For northern hemisphere sky watchers, Orion is signaling that winter is long gone. The hunter sets in the early evening. Southern hemisphere observers can take this as a sign of winter. Venus is nearby. It’s close to the star El Nath at the edge of Taurus and Auriga when May starts. Mars starts the month close to Wasat in Gemini. A gibbous moon just past first quarter is south of Chertan in Leo. Saturn is fairly easy to see before sunrise in Aquarius. Jupiter is emerging from solar conjunction into the morning sky. The best views at the start of the month are from about 25° south. Mercury is almost at inferior conjunction, so you won’t see it when May starts.
Venus approaches Gemini over the next nine evenings or so. It’s entering the constellation as Mars leaves it. The red planet passed close to Mebsuta last month. This month, it’s Venus’s turn. Mars passed very close on the south side of the star in April. Venus will be a little farther as it goes by the north side of the star. This month’s Venus-moon pairing is in the evening right in the heart of Gemini. See them on the 23rd and 24th. The moon is by Mars on the 25th.
Venus has a close call with Kappa Geminorum on the 30th. As the end of May approaches, it becomes obvious that Mars is marching right into the beehive in Cancer. What a wonderful sight that’s going to be around June 4th and 5th.
See an almost full moon near Spica on May 4th. The moon’s just past last quarter when it passes by Saturn on the morning of the 13th. A very thin crescent moon is near Jupiter on the morning of the 17th. The best views of the big planet continue to be from around 25° south. Mercury is below them by this time of the month. While the two planets are rising earlier each morning until around the 22nd, they’re both retrograde. That means they’re moving eastward compared to the stars behind them. So they appear to be dropping back toward the sun. Mercury actually does start heading sunward after the 22nd.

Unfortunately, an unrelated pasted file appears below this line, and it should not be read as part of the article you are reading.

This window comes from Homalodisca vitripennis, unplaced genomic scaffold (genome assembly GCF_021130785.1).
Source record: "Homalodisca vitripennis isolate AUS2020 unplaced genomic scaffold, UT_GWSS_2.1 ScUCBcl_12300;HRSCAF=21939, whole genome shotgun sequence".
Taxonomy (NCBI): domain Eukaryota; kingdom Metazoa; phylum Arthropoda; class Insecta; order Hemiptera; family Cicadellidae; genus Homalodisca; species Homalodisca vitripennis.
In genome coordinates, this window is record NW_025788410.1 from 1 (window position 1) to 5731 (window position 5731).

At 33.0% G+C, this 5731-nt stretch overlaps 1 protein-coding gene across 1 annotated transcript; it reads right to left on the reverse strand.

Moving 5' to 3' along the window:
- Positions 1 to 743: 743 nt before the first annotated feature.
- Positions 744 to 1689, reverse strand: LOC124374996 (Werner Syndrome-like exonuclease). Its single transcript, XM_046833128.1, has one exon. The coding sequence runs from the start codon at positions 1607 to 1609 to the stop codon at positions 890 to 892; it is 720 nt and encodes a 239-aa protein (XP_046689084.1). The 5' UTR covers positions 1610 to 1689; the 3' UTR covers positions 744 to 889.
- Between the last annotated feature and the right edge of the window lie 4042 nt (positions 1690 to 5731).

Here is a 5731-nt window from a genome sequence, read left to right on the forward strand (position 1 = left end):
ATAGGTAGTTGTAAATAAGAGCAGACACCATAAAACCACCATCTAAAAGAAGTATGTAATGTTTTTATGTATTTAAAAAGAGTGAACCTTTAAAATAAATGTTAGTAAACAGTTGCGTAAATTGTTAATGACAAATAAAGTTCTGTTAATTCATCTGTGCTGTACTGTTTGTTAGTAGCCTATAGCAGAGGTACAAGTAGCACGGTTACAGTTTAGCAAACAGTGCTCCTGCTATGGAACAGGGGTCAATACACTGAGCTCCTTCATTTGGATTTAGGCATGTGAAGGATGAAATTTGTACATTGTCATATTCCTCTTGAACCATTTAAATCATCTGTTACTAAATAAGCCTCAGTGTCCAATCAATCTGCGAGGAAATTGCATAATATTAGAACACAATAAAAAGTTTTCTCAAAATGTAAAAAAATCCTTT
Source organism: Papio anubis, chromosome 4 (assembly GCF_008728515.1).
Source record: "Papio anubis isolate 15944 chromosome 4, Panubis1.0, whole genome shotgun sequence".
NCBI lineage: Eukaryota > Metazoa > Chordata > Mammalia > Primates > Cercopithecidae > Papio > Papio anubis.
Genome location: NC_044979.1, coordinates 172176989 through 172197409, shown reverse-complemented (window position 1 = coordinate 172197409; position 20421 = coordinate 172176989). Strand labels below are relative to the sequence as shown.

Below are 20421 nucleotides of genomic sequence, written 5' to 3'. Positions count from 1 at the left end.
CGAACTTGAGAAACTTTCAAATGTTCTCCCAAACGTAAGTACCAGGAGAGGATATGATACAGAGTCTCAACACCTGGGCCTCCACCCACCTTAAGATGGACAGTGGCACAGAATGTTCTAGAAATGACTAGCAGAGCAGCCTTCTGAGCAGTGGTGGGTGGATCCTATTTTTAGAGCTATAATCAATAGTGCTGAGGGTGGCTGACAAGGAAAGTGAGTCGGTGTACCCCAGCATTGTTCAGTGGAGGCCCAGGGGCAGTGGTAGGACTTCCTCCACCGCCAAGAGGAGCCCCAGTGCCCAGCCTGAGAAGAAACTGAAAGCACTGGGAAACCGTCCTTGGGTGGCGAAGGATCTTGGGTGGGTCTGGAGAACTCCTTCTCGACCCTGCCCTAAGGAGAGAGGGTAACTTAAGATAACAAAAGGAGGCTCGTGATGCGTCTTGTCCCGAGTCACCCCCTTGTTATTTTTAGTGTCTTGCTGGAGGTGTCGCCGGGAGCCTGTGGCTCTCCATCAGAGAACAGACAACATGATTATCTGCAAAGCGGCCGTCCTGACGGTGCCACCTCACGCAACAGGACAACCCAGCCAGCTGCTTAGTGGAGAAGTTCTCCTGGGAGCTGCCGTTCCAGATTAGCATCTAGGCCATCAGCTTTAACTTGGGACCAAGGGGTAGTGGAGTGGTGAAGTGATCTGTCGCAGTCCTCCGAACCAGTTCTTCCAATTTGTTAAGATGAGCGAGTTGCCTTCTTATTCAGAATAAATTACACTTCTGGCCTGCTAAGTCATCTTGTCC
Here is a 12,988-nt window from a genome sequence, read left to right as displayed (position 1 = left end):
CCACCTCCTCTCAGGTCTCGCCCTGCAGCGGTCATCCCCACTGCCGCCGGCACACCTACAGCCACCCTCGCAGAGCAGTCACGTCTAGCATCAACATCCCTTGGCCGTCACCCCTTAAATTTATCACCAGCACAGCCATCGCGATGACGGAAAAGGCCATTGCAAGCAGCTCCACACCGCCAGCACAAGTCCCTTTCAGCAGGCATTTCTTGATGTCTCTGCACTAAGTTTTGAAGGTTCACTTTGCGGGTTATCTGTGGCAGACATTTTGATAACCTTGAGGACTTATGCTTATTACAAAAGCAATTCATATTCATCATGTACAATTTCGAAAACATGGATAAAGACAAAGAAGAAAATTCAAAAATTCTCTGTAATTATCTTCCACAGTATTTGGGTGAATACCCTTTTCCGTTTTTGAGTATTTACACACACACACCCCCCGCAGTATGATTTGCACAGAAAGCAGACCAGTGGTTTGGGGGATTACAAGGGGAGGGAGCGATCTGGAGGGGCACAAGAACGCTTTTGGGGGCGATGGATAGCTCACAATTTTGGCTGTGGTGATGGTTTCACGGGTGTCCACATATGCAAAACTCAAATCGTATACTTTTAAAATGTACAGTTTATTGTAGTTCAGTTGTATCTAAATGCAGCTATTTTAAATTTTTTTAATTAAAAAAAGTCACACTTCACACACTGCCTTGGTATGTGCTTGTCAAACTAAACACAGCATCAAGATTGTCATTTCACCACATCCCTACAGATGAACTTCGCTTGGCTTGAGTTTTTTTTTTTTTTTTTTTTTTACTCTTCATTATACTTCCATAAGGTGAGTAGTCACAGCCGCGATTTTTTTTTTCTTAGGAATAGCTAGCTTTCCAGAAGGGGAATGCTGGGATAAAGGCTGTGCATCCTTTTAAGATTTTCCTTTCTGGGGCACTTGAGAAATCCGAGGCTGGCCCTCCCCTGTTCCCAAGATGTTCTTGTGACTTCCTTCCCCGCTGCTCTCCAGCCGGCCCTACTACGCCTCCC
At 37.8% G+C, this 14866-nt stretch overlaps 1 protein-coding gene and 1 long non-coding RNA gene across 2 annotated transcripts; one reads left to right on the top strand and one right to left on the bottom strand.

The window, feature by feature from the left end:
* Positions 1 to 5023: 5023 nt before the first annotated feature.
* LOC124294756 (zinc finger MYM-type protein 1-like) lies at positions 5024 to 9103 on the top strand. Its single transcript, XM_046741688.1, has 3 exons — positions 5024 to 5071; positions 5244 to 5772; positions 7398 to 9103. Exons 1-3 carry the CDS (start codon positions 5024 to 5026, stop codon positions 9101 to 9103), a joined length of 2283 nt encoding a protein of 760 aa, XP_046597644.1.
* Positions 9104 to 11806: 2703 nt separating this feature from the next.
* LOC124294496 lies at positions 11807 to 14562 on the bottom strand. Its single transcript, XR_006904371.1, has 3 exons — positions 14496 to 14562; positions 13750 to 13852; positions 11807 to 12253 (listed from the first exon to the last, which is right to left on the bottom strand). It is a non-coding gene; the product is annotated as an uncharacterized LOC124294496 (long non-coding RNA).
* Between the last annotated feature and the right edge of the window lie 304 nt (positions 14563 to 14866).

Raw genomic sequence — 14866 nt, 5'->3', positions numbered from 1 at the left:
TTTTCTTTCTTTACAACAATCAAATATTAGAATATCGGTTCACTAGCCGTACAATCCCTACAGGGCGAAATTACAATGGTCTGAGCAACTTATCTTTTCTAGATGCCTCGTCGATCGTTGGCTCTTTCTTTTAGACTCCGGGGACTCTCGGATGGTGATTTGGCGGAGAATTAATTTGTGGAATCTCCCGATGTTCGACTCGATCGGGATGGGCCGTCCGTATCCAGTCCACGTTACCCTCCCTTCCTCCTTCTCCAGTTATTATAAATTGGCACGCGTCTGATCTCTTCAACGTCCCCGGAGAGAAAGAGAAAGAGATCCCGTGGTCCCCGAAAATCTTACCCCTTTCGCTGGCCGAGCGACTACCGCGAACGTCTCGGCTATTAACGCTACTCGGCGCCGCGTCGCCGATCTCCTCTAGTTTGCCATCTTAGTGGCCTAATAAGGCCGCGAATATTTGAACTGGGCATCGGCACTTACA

A few careful observers may see Uranus emerge into the morning in the last few days of the month. Again, southern hemisphere sky watchers get the best view.
The moon passes in front of Porrima on May 3. The view is from southern South America, the Falkland Islands, and South Georgia Island.
The moon passes through Earth’s outer shadow on the 5th. The penumbral eclipse lasts about four-and-a-quarter hours from 15:14 UT to 19:32. It will be a moonset event for the western Pacific and northeast Asia and a moonrise event for the southern Atlantic, most of Africa, most of Europe, and western Asia. All of the eclipse is visible for most of Asia, the Indian Ocean, Australia, and Antarctica. Penumbral eclipses are hard to see. The moon dims a little as the earth blocks some sunlight from reaching it directly. You may see a sort of gradient effect from the north side of the lunar disk to the south side with the moon being dimmer on the north side. Some color variation is possible too.
The moon’s almost at first quarter when it passes by Al Jabhah on the 27th.